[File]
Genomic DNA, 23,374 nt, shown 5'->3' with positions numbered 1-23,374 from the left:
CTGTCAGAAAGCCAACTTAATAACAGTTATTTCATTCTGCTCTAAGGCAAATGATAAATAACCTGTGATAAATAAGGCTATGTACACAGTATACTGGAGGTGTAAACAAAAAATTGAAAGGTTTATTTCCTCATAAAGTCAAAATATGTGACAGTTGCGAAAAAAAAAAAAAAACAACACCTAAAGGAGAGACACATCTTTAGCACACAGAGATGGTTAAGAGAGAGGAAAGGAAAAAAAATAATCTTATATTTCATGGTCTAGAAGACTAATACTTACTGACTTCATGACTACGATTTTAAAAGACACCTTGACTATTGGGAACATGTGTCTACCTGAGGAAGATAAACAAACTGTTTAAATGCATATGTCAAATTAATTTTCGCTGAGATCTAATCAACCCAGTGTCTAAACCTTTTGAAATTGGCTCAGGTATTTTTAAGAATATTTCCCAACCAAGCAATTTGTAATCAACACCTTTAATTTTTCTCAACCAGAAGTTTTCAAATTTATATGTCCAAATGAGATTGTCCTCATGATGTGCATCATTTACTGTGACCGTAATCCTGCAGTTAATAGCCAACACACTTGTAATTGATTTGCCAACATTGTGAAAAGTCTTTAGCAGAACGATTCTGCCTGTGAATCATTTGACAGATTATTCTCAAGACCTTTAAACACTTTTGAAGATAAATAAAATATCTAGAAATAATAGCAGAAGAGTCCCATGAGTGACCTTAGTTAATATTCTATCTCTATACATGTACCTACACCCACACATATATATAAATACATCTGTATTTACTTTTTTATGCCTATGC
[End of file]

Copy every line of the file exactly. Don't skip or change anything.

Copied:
Genomic DNA, 23,374 nt, shown 5'->3' with positions numbered 1-23,374 from the left:
CTGTCAGAAAGCCAACTTAATAACAGTTATTTCATTCTGCTCTAAGGCAAATGATAAATAACCTGTGATAAATAAGGCTATGTACACAGTATACTGGAGGTGTAAACAAAAAATTGAAAGGTTTATTTCCTCATAAAGTCAAAATATGTGACAGTTGCGAAAAAAAAAAAAAAACAACACCTAAAGGAGAGACACATCTTTAGCACACAGAGATGGTTAAGAGAGAGGAAAGGAAAAAAAATAATCTTATATTTCATGGTCTAGAAGACTAATACTTACTGACTTCATGACTACGATTTTAAAAGACACCTTGACTATTGGGAACATGTGTCTACCTGAGGAAGATAAACAAACTGTTTAAATGCATATGTCAAATTAATTTTCGCTGAGATCTAATCAACCCAGTGTCTAAACCTTTTGAAATTGGCTCAGGTATTTTTAAGAATATTTCCCAACCAAGCAATTTGTAATCAACACCTTTAATTTTTCTCAACCAGAAGTTTTCAAATTTATATGTCCAAATGAGATTGTCCTCATGATGTGCATCATTTACTGTGACCGTAATCCTGCAGTTAATAGCCAACACACTTGTAATTGATTTGCCAACATTGTGAAAAGTCTTTAGCAGAACGATTCTGCCTGTGAATCATTTGACAGATTATTCTCAAGACCTTTAAACACTTTTGAAGATAAATAAAATATCTAGAAATAATAGCAGAAGAGTCCCATGAGTGACCTTAGTTAATATTCTATCTCTATACATGTACCTACACCCACACATATATATAAATACATCTGTATTTACTTTTTTATGCCTATGC